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Monday, June 8, 2009

The Magic Man

I'm oscillating wildly right now. One moment I'm calm, centered and accepting and quite literally in the next moment tears cloud my vision and I can't keep them in. My thoughts flat line and nothing comes out. I can't decide if I'm supposed to be more sad, more overwhelmed, more angry than I actually am or if this is what sorrow actually feels like. Right at this second... ?

My parents were both immigrants to the United States. I didn't have biological grandparents that we'd visit on holidays or that would come to our special school events or that would send us Christmas and birthday gifts. 3 of my biological grandparents had passed away by the time I was 2 and my paternal Grandmother lived thousands of miles away in Iceland (we visited her in Iceland and she came and visited us here in CA before she passed a few years ago.) In the absence of close biological relatives, my parents' friends became our grandparents and aunts and uncles. Some of these pseudo-family members drifted out of our lives as my parents' friendships faded or changed. Many of them didn't.

The closest people we had to grandparents were Ben & Gigi. My earliest memories of Ben are in an unfamiliar garage, maybe at my parent's first house. At that time, my brother and I called Ben "The Magic Man." He'd keep us entertained with slight-of-hand tricks that would astound us. My dad is a mechanic and he had a specific clientele of Citroen owners who trusted him to fix their unusual cars. Ben owned a few Citroens and was one of my dad's regular customers so he frequently came to our house for tune ups. Even as we started getting older and figured out his magic tricks, we'd still run out when he stopped by to see what neat trick he could show us this time.

As we grew up Ben & Gigi became an important part of our American family. They came to our important events - musicals, concerts, recitals, dinners (they even sat through the 4 hour madrigal feast each year - for my brother AND me - that's 6 years of that stuff!) Ben & Gigi (and my Godfather) were the closest people I could imagine to having physical Grandparents like many of my friends did.

In doing the planning for our wedding, I read about the significance and traditions of the "Something old, something new, something borrowed, something blue, and a silver sixpence in her shoe." The "something borrowed" was supposed to be borrowed from a happily married couple to act as a good luck charm for happiness in your own marriage. There was no question in my mind that I wanted to borrow something from Ben & Gigi. Gigi lent me a ring of hers that I wore on my pinky the day I married Michael. They had been married 64 years. We danced together on our wedding day - the longest married couple in the room and the newest married couple - sashaying across the dance floor to the sound of Glenn Miller's Orchestra playing Moonlight Serenade.

Ben met Gigi in Belgium during World War II. He was serving with the American army and Gigi was a pretty Belgian girl secretly working with the resistance. Gigi had described some of the awful things she remembered during the war, hunger, death, entire neighborhoods of Jewish families disappearing overnight. When the Allied forces came in to liberate Belgium, her mother volunteered at their church to take in some of the servicemen for a weekly dinner. Her mother used up her savings to buy a chicken off the black market and roasted it for her guests' dinner. Ben remembered it being the best meal he had had in a long time and of course thinking that chicken was regular fare at their home, showed up a few times more for dinner and hoping for another moment with Gigi. The rest was history. After the war, Ben traveled the world with the army but set up home base in Laguna Beach where he retired and they became fixtures in the community.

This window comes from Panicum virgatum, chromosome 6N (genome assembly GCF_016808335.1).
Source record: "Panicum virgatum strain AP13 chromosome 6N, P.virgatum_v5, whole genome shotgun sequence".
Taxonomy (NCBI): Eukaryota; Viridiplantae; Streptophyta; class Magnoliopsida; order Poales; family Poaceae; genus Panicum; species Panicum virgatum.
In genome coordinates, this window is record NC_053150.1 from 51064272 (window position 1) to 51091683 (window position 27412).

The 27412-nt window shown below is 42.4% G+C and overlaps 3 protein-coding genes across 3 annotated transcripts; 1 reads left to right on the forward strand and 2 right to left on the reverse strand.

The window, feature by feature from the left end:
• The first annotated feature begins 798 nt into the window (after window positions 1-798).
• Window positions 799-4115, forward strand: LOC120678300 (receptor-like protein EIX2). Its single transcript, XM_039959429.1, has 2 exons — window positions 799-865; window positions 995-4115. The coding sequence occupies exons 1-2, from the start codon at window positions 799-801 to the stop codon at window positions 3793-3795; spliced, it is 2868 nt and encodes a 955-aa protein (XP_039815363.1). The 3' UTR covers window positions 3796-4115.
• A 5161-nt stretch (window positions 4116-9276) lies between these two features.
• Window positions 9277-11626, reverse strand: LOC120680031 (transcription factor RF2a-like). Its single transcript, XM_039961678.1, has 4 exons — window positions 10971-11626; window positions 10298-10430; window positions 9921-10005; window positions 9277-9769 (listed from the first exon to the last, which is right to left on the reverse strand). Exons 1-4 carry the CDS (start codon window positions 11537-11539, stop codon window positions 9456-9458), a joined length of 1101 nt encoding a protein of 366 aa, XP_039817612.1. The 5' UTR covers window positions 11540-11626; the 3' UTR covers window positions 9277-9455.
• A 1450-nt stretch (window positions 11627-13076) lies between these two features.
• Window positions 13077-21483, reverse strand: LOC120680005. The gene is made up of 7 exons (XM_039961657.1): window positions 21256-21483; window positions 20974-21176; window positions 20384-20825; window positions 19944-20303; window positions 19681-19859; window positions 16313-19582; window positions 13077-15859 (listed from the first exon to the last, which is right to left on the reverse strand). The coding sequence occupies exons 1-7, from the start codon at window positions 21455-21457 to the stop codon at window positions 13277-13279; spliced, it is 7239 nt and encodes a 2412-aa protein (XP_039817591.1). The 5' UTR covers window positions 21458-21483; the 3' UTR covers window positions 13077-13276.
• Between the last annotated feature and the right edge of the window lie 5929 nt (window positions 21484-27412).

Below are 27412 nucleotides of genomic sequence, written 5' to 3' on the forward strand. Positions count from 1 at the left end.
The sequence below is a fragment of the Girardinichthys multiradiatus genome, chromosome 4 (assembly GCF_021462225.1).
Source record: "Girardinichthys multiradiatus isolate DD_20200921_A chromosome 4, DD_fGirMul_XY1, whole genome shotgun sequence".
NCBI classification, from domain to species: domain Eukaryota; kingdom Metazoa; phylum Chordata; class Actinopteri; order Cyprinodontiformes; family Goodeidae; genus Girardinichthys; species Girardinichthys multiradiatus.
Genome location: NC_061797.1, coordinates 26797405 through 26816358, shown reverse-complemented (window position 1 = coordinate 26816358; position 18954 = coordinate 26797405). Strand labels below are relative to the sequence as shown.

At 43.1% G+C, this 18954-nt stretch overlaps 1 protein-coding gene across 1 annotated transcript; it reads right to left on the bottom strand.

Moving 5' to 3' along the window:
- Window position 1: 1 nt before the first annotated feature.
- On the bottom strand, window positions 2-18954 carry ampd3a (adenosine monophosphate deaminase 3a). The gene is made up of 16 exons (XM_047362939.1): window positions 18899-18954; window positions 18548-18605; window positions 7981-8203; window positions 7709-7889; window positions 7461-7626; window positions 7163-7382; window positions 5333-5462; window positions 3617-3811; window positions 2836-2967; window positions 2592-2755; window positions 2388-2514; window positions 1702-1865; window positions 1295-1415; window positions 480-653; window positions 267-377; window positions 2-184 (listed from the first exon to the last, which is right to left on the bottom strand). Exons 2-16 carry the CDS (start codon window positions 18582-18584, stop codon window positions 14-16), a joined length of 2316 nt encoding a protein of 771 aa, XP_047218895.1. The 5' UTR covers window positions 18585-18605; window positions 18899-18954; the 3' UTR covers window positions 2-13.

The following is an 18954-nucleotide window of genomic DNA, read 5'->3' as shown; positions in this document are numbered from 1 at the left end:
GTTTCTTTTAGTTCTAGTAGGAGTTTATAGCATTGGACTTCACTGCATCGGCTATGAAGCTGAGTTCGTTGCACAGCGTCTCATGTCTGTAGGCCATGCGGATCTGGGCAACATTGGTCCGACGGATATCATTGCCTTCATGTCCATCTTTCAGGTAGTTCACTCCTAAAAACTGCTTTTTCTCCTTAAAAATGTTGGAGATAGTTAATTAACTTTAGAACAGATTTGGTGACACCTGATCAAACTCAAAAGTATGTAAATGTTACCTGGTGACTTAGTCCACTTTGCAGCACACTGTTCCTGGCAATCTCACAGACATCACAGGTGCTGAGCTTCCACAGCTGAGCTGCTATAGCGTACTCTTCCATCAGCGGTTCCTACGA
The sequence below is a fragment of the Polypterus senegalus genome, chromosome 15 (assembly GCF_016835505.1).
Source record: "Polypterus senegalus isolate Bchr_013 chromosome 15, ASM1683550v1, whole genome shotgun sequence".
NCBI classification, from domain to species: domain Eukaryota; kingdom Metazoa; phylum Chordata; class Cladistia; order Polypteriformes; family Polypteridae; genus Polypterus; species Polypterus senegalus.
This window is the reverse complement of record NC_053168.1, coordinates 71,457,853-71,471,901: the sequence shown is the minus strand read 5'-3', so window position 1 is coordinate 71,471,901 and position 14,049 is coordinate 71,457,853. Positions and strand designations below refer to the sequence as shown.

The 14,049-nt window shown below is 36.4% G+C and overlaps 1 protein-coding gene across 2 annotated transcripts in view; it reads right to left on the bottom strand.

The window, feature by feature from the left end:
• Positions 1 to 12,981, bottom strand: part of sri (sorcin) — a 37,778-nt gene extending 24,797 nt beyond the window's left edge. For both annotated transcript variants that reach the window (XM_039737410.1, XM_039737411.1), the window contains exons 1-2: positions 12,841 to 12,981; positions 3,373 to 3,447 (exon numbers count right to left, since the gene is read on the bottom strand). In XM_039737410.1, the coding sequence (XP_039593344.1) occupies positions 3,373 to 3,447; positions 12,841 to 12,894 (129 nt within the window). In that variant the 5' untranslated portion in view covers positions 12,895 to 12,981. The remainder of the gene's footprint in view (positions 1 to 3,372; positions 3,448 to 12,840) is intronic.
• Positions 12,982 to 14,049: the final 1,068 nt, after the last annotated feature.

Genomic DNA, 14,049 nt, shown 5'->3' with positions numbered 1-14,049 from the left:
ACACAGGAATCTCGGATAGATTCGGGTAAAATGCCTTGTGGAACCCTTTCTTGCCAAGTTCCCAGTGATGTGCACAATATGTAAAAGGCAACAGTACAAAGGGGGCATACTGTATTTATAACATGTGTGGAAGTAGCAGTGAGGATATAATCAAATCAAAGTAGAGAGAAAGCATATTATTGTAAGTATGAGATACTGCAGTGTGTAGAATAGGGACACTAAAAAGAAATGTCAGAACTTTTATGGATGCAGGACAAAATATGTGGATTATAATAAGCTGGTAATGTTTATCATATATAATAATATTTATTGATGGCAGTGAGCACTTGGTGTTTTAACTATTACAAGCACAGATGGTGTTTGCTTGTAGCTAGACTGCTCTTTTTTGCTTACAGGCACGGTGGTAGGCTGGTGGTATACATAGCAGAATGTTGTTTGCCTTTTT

With everyone's busy schedules, the last time I saw Ben & Gigi was in March. Ben had been diagnosed with cancer and was scheduled to start chemo the day after we visited, so we wanted to visit before things got really tough for them. We were getting ready to go off on our Japan trip and since Ben had been to Japan a number of times and loved it, we spent the afternoon listening to his great stories from his visits from right after WWII to the 80's.

Their home had been filled with evidence of their world travels and they were never seemed afraid of what the daily news told them they should be afraid of. They were a calm, patient and jovial couple. They were always laughing with one another. Normally I'm uncomfortable around adults not of my own generation - I never felt that way with Ben & Gigi. I just liked listening to them. I didn't have to be a part of their conversations, I just enjoyed the world they painted for me as they talked and laughed and ate guavas off the trees in their back yard.

Today I found out that Ben had passed away. They had anticipated a rough recovery but he didn't make it this time around. He passed away holding Gigi's hand in their den.

I can't really describe what I'm feeling right now.

I actually found an article in their local paper where they were quoted back in 2007 on a story asking what Laguna Beach residents would like for Christmas:

“I have everything I want,” said Gigi Blount, pointing to her husband of 61 years.
“There is nothing we want very much, except more time together,” Ben Blount said.

I think I would also love just a little more time.


  1. This is so touching... I'm sorry for your loss.

  2. Read this after my comment on a later post. A beautiful tribute. I'm sorry for your loss, too.


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